Should you buy shares in Saga?

Saga, the provider of insurance and services for the over-50s, is floating on the stock market. So should you buy in, or steer well clear? Ed Bowsher investigates.


Saga IPO: one big cash-in

Another big brand name is about to sell itself on the stock market.

And Saga the provider of services for the over-50s could be among the most popular yet: 700,000 customers have expressed an interest in buying shares.

With so much demand, the opening share price could be at the top end of the official price range or maybe even higher.

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So is this an exciting sequel to the Royal Mail flotation with easy profits for all? Or should you give it a miss?Let's take a look.

What does Saga do?

Let's start with some of the basic facts.

Saga is a business that offers a range of services to the over-50s. These include the Saga magazine, cruise trips, and a sizeable insurance operation. Insurance is the largest part of the business.

Saga is currently owned by a company called Acromas, which also owns the AA. Acromas is owned by several private equity firms as well as its senior management.

We don't yet know what the offer price will be, but it's expected to be in the range of 185p to 245p. That values the company at £2bn£2.5bn. Although some debt will be paid off, Saga will still carry debts of £700m after the float.

If you want to buy shares, you need to apply by 11:59pm on Tuesday 20 May. You can do that online via the Saga website. Existing customers and employees get preference in the application process..

The main question to ask before you invest in any new listing

So should you buy in? Well, whenever a company lists on the stock market, I always want to know why it is happening.Keeping things simple, there are three main reasons why a company might float:

the owners of the company want to cash in their chips and sell

the company wants to raise capital to invest and grow

the company wants to raise cash to pay down debt

With Saga, it's pretty clear that this flotation is happening for two reasons: to pay down debt, and to enable the owners to sell some of their shares.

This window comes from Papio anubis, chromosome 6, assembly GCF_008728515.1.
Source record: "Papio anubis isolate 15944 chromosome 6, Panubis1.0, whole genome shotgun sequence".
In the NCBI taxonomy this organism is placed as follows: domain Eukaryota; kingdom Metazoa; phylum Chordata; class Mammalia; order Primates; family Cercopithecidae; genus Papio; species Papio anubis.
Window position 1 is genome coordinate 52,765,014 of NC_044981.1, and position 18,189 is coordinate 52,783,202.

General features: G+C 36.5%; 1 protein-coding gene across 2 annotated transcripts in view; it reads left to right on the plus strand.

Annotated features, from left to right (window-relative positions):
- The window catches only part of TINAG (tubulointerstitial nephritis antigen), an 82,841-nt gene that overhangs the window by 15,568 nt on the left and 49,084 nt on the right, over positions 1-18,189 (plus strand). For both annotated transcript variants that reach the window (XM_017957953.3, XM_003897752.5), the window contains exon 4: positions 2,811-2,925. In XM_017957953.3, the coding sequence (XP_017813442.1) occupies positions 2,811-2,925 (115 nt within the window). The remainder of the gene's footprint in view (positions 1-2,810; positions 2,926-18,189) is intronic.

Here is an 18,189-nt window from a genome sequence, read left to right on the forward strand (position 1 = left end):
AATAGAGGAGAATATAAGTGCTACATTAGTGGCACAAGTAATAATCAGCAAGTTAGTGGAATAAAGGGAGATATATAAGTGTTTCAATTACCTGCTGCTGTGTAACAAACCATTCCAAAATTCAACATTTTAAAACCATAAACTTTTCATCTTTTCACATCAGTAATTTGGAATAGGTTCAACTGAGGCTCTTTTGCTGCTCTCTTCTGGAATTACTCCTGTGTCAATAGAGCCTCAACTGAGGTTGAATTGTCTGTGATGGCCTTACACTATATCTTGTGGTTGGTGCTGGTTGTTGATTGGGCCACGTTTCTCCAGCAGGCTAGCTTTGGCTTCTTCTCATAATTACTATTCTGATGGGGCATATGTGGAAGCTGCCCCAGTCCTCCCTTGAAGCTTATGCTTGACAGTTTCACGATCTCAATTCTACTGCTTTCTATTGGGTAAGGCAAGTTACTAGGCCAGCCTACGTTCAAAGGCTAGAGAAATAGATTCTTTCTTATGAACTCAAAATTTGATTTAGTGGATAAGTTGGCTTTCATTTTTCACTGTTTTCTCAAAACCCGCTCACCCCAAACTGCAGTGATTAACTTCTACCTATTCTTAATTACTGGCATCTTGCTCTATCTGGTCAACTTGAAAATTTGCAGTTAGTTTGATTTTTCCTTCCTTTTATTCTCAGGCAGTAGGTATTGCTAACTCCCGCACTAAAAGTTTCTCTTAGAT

And that makes me nervous.

If a company is raising money for investment, then I might get excited about it. It could be a promising growth story with the potential to make me money.

But when it's a bunch of savvy private equity guys selling out, I worry that they're only going to sell for a full price. After all, Acromas has waited until we're five years into an equity bull market before selling. They want to get top dollar.

That's great for investors in the private equity funds. But I don't see why I should buy at or near the top.

Granted, Saga does have some strengths. It's profitable and has a strong brand which most people in the UK are aware of. It doesn't have to spend much on advertising as it has a great marketing database with 10.4 million names. And its customers appear to be satisfied 88% of active customers' are repeat buyers.

What's more, its management thinks there's growth potential in wealth management and healthcare which is probably true.

But I think these strengths are more than reflected in the proposed valuation. Saga made a pre-tax profit of £110m last year, which means that the company will probably trade on a price/earnings ratioin the high teens. That's a bit steep for what is, fundamentally, an insurance company with a couple of secondary businesses in publishing and travel.

What's more, there's no sign of profits growth pre-tax profits have been pretty much static for the last three years.

The Saga flotation looks like a big cash-in steer clear

It's also worth noting that the current executive chairman, Andrew Goodsell, is planning to become a non-exec boss within the next 18 months. He's already made more than £100m from the company, and stands to make a further £80m if the flotation is a success.

That's just another sign that this is just one big cash-in.

I also worry that some investors may buy in simply because they remember what happened with Royal Mail (LSE: RMG) last year. The shares floated at 330p last autumn and then soared to over £6 earlier this year. That was a great deal for investors if not the taxpayer.

But not all stock market offerings perform that well. For example, earlier this year Pets at Home (LSE: PETS) floated at 245p. But the shares are now trading at 222.5p having fallen lower a few weeks ago.

I freely admit that there's a danger that I'm going to miss out on the growth potential lying in wealth management and healthcare. But at this price, I'm happy to take that risk. I'm not buying.

If you want to read a more detailed analysis of the Saga stock market listing, read Phil Oakley's analysis in this week's edition of MoneyWeek magazine. If you're not already a subscriber, sign up to get four free editions of the magazine, as well as full access to our web archive.

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Ed Bowsher

Ed has been a private investor since the mid-90s and has worked as a financial journalist since 2000. He's been employed by several investment websites including Citywire, breakingviews and The Motley Fool, where he was UK editor.


Ed mainly invests in technology shares, pharmaceuticals and smaller companies. He's also a big fan of investment trusts.


Away from work, Ed is a keen theatre goer and loves all things Canadian.


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